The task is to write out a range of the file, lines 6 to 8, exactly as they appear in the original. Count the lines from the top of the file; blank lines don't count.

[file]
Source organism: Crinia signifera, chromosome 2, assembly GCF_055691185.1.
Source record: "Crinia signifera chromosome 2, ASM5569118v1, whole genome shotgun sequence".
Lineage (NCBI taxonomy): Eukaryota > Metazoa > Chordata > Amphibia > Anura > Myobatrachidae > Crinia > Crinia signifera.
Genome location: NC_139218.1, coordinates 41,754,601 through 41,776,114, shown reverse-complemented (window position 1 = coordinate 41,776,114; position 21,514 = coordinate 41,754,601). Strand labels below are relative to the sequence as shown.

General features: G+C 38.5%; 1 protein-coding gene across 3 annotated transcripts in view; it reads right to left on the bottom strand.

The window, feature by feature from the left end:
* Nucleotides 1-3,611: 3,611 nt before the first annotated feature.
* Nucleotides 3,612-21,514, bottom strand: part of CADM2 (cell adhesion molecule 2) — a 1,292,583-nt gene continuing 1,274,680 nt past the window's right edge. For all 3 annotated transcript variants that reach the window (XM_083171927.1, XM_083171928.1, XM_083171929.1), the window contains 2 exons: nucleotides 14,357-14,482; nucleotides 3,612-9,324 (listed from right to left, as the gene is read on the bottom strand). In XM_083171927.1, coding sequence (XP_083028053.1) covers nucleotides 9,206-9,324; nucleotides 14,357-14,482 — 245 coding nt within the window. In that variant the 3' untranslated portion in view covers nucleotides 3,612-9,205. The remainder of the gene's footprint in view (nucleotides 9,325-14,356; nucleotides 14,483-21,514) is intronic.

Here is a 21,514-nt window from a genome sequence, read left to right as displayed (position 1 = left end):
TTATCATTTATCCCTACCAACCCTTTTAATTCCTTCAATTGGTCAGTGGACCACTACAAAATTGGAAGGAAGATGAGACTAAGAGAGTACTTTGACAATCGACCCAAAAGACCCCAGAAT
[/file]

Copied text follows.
The window, feature by feature from the left end:
* Nucleotides 1-3,611: 3,611 nt before the first annotated feature.
* Nucleotides 3,612-21,514, bottom strand: part of CADM2 (cell adhesion molecule 2) — a 1,292,583-nt gene continuing 1,274,680 nt past the window's right edge. For all 3 annotated transcript variants that reach the window (XM_083171927.1, XM_083171928.1, XM_083171929.1), the window contains 2 exons: nucleotides 14,357-14,482; nucleotides 3,612-9,324 (listed from right to left, as the gene is read on the bottom strand). In XM_083171927.1, coding sequence (XP_083028053.1) covers nucleotides 9,206-9,324; nucleotides 14,357-14,482 — 245 coding nt within the window. In that variant the 3' untranslated portion in view covers nucleotides 3,612-9,205. The remainder of the gene's footprint in view (nucleotides 9,325-14,356; nucleotides 14,483-21,514) is intronic.